The Inflation Scare Is Over. The Fed One Is Just Getting Started.

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Federal Reserve Board Chairman Jerome Powell.

Sarah Silbiger/Getty Images

Investors have digested the idea that inflation is currently running above previous expectations. Now, the focus shifts to the Federal Reserve—and how quickly it will respond to the rise in prices. 

There have been plenty of reasons for concern. Measures of inflation in the prices consumers pay have consistently exceeded forecasts in the past several weeks. A year ago, prices were knocked lower by the pandemic, so they are rising rapidly as life in the U.S. returns to normal. Trillions of dollars in government aid is creating demand, while problems in the supply chain are raising costs for companies, forcing them to raise prices.


S&P 500

is essentially flat since mid April, a stretch that included a 4% pullback.

Prices in the bond market indicate investors expect inflation over the next five years to come in at an annual rate of 2.62%, up from less than 2% at the start of the year. Still, the expected rate is down from more than 2.7% on May 10.

“That inflation shock fear eased over the past week,” wrote Dennis DeBusschere, head of portfolio strategy research at Evercore. 

Now, investors are watching the Fed to see how quickly it will respond to the inflation. The Fed’s first move would likely be to reduce the amount in bonds it has been buying as part of its effort to keep interest rates low, and the economy running well, during the pandemic.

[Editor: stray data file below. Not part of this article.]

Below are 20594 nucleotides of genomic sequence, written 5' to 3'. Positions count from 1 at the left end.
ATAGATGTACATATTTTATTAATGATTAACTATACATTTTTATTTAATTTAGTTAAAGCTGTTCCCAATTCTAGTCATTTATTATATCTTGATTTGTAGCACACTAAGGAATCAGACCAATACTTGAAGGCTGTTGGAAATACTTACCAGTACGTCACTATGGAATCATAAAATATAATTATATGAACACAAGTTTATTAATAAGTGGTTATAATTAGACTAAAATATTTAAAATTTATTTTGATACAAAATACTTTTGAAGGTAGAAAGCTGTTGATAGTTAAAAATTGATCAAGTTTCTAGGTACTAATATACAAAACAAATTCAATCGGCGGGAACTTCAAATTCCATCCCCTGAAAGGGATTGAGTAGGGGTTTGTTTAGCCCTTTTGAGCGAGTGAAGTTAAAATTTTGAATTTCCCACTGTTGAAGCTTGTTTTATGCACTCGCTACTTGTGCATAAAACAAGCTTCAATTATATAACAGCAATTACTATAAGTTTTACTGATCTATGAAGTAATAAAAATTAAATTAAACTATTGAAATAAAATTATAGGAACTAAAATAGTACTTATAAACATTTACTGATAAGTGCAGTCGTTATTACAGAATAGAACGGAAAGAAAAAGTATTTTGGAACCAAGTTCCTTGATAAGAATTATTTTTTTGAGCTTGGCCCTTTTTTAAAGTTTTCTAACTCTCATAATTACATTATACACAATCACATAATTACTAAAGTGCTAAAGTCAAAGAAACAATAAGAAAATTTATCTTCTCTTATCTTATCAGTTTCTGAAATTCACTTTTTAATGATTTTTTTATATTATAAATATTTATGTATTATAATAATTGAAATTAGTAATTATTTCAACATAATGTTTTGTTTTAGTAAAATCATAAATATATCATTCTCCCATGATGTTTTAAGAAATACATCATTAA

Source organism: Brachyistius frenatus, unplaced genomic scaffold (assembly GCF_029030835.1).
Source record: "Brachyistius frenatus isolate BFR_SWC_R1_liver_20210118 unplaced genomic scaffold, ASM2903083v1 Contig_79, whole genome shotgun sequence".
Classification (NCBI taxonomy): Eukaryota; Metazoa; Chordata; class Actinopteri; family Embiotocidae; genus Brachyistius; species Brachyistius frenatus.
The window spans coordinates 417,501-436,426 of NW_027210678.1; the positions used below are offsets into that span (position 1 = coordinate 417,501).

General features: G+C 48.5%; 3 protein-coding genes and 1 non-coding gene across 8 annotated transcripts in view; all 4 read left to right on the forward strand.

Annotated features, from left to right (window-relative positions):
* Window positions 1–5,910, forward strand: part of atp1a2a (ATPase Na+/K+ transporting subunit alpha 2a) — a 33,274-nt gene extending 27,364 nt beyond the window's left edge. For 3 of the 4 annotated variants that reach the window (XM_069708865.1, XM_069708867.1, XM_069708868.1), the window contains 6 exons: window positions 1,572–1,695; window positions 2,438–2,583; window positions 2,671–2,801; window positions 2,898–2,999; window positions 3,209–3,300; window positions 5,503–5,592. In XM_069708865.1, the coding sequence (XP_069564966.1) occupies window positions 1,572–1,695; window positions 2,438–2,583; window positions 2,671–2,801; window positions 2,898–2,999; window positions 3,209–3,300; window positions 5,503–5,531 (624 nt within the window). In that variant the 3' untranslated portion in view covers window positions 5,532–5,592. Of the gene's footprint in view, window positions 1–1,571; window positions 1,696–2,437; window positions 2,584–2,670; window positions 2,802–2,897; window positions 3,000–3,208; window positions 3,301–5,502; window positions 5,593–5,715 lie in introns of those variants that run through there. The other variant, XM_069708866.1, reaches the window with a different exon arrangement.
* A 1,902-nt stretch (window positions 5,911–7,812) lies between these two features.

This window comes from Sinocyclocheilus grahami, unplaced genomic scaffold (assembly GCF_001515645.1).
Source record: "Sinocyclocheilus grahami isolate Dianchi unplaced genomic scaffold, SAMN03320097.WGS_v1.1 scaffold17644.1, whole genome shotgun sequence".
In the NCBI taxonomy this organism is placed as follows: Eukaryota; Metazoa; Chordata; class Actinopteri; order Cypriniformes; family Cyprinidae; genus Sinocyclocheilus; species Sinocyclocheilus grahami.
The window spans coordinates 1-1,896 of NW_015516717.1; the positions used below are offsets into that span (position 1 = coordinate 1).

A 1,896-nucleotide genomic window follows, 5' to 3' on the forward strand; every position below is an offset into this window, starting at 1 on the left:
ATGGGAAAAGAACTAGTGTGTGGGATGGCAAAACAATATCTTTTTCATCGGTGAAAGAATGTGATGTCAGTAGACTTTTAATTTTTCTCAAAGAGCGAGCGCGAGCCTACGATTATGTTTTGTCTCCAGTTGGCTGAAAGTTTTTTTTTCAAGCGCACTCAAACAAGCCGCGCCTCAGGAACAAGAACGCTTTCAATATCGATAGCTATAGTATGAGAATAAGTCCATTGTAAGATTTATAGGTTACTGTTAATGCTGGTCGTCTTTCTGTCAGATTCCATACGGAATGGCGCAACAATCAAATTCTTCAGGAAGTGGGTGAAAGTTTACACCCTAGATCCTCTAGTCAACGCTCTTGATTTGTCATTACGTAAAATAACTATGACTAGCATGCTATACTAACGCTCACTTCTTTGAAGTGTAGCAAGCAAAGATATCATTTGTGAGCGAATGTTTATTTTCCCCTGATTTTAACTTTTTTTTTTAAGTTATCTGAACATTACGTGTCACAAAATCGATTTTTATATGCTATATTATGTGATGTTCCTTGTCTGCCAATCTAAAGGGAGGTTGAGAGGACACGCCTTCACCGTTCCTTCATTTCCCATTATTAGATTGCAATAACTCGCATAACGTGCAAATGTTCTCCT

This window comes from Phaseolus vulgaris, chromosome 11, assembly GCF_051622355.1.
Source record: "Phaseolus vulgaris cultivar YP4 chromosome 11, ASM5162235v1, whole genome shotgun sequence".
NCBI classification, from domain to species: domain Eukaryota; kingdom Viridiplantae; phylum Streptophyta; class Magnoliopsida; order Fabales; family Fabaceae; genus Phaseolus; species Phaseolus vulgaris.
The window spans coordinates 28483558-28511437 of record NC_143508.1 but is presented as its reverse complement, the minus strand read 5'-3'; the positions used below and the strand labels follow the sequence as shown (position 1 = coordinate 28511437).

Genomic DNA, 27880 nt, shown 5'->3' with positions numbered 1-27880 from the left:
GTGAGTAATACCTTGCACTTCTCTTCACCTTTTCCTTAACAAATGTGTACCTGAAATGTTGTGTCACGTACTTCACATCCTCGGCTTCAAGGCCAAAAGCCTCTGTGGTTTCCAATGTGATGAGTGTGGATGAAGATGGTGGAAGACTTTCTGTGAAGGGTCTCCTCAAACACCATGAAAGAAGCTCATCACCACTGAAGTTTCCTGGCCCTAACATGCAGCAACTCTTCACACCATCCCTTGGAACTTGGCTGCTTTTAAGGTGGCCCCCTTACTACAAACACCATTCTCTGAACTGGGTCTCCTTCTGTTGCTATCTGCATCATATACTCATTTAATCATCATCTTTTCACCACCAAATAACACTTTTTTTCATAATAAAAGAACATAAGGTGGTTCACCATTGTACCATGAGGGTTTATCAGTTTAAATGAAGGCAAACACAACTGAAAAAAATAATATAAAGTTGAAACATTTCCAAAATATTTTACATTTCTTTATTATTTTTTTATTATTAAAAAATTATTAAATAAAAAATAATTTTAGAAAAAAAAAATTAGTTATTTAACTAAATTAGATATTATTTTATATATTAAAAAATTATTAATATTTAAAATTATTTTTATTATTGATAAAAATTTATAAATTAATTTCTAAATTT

Less money moving into the market would reduce bond prices and raise their yields, increasing the cost of borrowing for home buyers and corporations alike. Higher yields also erode the current value of future cash flows, bringing stock valuations lower.

The minutes from the Fed’s April 28-29 policy meeting, published last week, even raised the possibility that members may begin discussing scaling back, or tapering, the asset-purchasing program at coming meetings. “In investors’ eyes, the taper signal timeline was pulled forward to July instead of August,” DeBusschere says. 

And while tapering would be the first move, the second might be to raise the benchmark lending rate, an action that could come sooner than expected. The futures market for the federal-funds rate is now reflecting a rate just under 0.25%, up from 0.2% a few weeks ago, according to Evercore data. The Fed’s current target range for the rate is between 0% and 0.25%.

The point is that investors are now expecting interest rates across the board to rise sooner rather than later. Don’t be surprised to see significant stock-market volatility as the Fed story unfolds. 

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